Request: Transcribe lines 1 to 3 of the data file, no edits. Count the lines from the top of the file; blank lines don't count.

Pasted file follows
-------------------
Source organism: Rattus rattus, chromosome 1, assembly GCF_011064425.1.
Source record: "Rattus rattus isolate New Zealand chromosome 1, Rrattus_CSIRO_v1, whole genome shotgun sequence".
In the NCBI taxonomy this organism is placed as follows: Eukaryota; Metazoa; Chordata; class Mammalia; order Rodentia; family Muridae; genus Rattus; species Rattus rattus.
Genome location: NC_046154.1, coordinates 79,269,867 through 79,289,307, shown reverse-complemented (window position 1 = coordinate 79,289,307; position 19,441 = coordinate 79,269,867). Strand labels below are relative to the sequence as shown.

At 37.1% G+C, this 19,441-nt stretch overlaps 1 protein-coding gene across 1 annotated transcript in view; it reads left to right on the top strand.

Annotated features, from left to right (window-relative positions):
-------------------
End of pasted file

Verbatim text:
Source organism: Rattus rattus, chromosome 1, assembly GCF_011064425.1.
Source record: "Rattus rattus isolate New Zealand chromosome 1, Rrattus_CSIRO_v1, whole genome shotgun sequence".
In the NCBI taxonomy this organism is placed as follows: Eukaryota; Metazoa; Chordata; class Mammalia; order Rodentia; family Muridae; genus Rattus; species Rattus rattus.